Wladimir Köppen and the Köppen Climate Classification System

Map of Wladimir Köppen's global climate classification-svg

Map of Wladimir Köppen’s global climate classification

On September 25, 1846, Russian-German geographer, meteorologist, climatologist and botanist Wladimir Peter Köppen was born. His most notable contribution to science was the development of the Köppen climate classification system, which, with some modifications, is still commonly used. Köppen made significant contributions to several branches of science.

Wladimir Köppen studied botany at the University of Sr. Petersburg. In 1867, Köppen switched to the University of Heidelberg and earned his doctorate degree for his dissertation on the effects of temperature on plant growth at the University of Leipzig in 1870. During the early 1870s, Wladimir Köppen was employed in the Russian meteorological service and became the chief of the new Division of Marine Meteorology at the German naval observatory in Hamburg in 1875. At Hamburg, Köppen was responsible for establishing a weather forecasting service for the northwestern part of Germany and the adjacent sea areas.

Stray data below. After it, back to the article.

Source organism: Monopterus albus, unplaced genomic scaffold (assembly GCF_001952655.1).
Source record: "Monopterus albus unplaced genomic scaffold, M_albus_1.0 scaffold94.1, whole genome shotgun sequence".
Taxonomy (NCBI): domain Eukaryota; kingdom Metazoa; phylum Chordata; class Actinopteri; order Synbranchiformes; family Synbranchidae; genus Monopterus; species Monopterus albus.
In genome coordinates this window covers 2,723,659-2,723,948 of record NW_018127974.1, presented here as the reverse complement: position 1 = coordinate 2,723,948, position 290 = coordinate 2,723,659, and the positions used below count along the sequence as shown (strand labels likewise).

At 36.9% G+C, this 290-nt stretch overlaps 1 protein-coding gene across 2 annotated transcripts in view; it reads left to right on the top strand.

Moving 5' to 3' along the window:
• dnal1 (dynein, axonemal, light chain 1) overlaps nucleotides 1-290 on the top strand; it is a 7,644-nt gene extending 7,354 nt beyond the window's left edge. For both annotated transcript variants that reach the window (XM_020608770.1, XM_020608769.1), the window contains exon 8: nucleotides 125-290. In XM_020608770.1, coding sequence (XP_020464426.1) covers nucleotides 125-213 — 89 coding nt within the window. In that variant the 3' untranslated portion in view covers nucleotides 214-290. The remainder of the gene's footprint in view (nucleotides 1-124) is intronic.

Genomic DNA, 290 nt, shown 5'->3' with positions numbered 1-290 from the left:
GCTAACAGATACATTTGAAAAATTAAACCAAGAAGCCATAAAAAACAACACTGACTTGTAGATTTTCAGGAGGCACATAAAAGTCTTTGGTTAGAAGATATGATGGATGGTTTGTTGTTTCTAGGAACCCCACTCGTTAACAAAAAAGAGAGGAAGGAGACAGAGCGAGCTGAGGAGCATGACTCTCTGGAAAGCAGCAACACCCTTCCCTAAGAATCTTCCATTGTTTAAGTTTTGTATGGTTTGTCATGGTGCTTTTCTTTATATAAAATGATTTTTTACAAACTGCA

However, Köppen left service after about four years to continue his research. He started a  systematic study of the climate and also experimented with balloons to obtain data from upper layers of the atmosphere. He published the first version of his map of climatic zones in which the seasonal temperature ranges were plotted.This work led to the development of the Köppen climate classification system around 1900, which he kept improving for the rest of his life. The full version of his system appeared first in 1918 and, after several modifications, the final version was published in 1936.

Along with Alfred Wegener, Wladimir Köppen also researched in the field of  paleoclimatology. Together the scientists published a paper titled Die Klimate der Geologischen Vorzeit (The climates of the geological past), which provided support for the Milanković theory on ice ages. In 1911, Köppen co-wrote the successful textbook The Thermodynamics of the Atmosphere. In later years, Wladimir Köppen also cooperated with the German climatologist Rudolf Geiger to create a five-volume work titled Handbuch der Klimatologie (Handbook of Climatology). Even though the entire work has never been completed, three separate parts produced by Wladimir Köppen were published. In 1940, Köppen past away, but Rudolf Geiger continued to work on modifications to the climate classification system. 

At yovisto you can learn more about Discovering ancient climates in oceans and ice in a TED Talk by Rob Dunbar.

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